Brandon Kessler’s got a knack for finding the next big thing. At the age of 18, the Columbia student was among the 10 people in the audience to hear a then-obscure group named the Dave Matthews Band. "I told them I thought they'd be huge," Kessler says. "So they hired to me to do all of their radio promotion on the East Coast." Kessler went on to do more for DMB, then started his own label, Messenger Records, heavy on the internet promotions.
Fast forward a decade or so, when he taps into yet another potential zeitgeist. Kessler’s back in the halls of academia –- this time on weekends to earn a business degree -- and his study session is interrupted one night when he discovered a challenge online: $100 to anyone who could create a software program that allowed Windows to run on a Mac. The competition ramped up in just a few weeks. "As a marketer, I knew right then we needed an eBay for this, a platform that facilitated problem solving and innovation through competition. I knew it would be my next business," asserts Kessler.
And just like that, ChallengePost was born -- and secured funding -- right before the economy crashed and burned in 2008. No matter. To date, Kessler and company have snagged 200 challenges from the likes of the City of New York to Samsung, financial firms to First Lady Michelle Obama and the USDA. Here’s what Kessler told Fast Company about obstacles, tactics and scale models as well as what’s in store as ChallengePost grows.
Did you have any unexpected difficulties or obstacles that made you have to adapt your initial vision to what is working now?
When the federal government decided that it was a necessary part of the future to crowdsource and do more with less, they decided they wanted one platform to facilitate these challenges. At the time, we had one platform. We immediately realized we had to create an architecture that allows governments (national, state, and local) and corporations to have their own platforms powered by ours. It was difficult because we stopped everything and built it in only 60 days, which was an incredibly quick turnaround. It's been a huge success for the government and is central to our growth strategy, but it was originally unexpected and it reinforces the need to move quickly in order to succeed.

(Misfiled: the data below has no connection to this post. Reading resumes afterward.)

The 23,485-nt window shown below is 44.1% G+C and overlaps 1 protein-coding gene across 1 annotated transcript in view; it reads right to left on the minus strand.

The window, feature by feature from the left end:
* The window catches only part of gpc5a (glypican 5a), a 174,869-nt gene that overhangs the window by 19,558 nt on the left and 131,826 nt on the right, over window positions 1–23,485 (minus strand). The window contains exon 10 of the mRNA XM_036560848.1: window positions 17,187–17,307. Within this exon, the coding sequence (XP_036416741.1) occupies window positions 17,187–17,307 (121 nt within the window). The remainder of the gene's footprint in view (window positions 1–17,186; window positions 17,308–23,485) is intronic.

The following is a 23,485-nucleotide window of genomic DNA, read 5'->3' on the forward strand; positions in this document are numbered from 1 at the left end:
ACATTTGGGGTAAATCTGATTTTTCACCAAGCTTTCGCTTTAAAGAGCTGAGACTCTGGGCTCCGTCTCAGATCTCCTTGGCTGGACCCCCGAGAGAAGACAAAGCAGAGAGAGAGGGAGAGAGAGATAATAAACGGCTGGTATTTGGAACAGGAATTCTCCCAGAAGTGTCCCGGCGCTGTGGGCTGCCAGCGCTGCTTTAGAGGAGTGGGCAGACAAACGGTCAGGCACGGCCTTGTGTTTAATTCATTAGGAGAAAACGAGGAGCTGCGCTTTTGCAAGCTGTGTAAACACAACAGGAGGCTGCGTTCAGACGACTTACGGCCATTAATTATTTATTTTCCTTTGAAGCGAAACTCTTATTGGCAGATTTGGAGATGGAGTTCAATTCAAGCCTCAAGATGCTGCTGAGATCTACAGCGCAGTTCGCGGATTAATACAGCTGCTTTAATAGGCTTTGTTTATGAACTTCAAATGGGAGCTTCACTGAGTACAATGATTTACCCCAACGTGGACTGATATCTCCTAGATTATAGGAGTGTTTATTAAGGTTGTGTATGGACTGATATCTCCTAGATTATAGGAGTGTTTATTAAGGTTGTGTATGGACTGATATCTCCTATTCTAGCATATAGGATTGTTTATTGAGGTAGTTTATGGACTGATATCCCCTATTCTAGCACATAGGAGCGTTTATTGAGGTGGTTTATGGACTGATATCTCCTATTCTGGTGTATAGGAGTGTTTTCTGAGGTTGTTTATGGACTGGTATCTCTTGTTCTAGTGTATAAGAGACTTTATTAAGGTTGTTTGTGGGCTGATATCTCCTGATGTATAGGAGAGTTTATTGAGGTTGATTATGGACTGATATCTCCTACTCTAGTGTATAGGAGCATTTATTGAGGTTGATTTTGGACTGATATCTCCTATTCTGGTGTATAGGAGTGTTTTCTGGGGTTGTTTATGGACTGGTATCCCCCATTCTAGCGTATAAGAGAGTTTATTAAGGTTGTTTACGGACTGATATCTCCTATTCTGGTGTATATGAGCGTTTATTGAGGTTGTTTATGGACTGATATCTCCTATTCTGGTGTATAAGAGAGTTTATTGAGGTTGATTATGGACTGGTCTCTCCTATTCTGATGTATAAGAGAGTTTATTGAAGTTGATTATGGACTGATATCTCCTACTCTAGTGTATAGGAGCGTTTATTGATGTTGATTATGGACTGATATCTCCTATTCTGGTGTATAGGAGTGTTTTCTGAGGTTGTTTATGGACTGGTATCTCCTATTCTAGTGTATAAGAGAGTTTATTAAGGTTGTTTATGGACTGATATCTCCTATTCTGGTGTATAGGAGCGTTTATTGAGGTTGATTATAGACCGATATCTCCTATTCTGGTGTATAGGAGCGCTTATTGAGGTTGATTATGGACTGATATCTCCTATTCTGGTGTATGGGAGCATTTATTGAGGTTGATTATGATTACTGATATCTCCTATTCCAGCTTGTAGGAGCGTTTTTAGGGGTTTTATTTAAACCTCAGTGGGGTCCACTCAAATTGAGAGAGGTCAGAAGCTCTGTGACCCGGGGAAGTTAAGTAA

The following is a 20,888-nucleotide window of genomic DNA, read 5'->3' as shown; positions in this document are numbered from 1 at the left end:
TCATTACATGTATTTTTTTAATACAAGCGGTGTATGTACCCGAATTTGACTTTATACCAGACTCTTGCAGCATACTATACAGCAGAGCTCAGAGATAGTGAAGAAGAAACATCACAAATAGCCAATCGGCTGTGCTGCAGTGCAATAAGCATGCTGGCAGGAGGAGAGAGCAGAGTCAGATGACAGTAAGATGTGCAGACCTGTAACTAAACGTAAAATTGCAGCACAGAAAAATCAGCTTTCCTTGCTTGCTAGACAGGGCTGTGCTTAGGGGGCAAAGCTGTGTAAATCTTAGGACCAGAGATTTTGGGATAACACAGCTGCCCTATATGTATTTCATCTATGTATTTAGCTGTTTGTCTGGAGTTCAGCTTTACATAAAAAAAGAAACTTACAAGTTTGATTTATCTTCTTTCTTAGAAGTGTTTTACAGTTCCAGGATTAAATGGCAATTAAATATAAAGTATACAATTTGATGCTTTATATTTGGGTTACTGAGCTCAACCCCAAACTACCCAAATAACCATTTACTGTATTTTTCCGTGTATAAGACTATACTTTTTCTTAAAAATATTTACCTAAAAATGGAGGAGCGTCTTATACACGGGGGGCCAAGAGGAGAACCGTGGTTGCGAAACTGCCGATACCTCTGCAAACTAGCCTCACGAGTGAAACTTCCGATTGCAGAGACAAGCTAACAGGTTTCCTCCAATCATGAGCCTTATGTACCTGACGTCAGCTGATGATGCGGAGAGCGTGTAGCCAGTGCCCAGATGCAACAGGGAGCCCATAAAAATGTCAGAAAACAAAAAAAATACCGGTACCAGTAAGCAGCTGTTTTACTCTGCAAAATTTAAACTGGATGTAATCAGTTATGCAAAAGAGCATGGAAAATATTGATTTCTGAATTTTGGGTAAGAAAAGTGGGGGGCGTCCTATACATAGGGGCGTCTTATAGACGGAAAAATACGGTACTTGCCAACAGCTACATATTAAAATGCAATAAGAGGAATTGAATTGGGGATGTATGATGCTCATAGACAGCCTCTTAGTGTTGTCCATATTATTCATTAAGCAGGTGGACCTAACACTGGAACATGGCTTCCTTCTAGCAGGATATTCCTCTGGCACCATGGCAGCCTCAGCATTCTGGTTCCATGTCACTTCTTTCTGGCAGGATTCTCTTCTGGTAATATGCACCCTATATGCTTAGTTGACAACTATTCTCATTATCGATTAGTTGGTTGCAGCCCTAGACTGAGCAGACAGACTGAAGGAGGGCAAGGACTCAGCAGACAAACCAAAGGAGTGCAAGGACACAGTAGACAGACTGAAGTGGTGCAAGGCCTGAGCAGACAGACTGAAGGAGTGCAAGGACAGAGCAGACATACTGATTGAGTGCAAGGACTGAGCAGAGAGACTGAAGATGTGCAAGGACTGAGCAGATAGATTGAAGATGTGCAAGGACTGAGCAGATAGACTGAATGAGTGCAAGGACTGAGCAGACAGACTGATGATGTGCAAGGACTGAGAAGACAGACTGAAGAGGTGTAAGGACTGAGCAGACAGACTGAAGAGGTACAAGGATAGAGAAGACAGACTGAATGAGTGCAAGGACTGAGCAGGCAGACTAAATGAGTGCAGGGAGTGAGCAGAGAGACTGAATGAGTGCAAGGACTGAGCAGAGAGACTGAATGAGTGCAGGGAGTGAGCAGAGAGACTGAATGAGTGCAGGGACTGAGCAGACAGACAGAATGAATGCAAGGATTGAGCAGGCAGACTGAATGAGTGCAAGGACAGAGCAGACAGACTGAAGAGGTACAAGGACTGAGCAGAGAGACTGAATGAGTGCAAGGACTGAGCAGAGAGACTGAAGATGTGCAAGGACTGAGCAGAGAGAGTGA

You've said that challenges are a great economic engine, but what about your business model?
We get paid by organizations to publish the challenge on our platform, which provides the best tools for running, promoting, and judging a competition. We also get paid to create the challenges, promote them, and manage them.
Do you think there will be a limit to ChallengePost's ability to scale?
The only limit currently is that we're incredibly picky about hiring the best people: A-plus stars who want to be at a company whose work is making a difference, and is profitable. We are tripling our staff now but are willing to wait as long as it takes to bring on more of the best software developers, online marketing experts, and business development superstars.
How much of the business is spurred by people's spirit of competition and the desire for recognition vs. creating a cool/necessary challenge?
People are not just motivated by money, but by status and recognition, intellectual stimulation, the competitive spirit, and altruism. Those levers change depending on how cool or cutting edge the challenge is. There are no blanket rules, but we believe we know the most about which levers drive the best results for various types of challenges. And it's exciting to see how social rewards drive a large return on investment for the organization who creates the challenge, because the prize money isn't what is driving them!
You practically have an inside edge to seeing some of the best apps as they are created. Any desire to jump in and invest?
We leave that to the market. One of the winners of Mayor Bloomberg's challenge NYC BigApps, called My City Way, quit their jobs on Wall Street, have launched in dozens of cities, are profitable, and received venture funding valuing them at several million dollars.
Also, we don't just do software competitions. We have a challenge with the First Lady and USDA to create recipes to improve school lunch menus. Teams of chefs, school nutrition professionals, parents and students come up with the recipes and test them in school cafeterias before submitting them. We have video challenges, public service announcement challenges, technical challenges, and idea challenges across a host of verticals.
What's next for you?
We are launching a big push to governments and corporations to allow them to do more with less through competitions and crowdsourcing, and to engage their customers in meaningful ways because these days if you aren't having two-way conversations with your customers and the general public, you're sunk.
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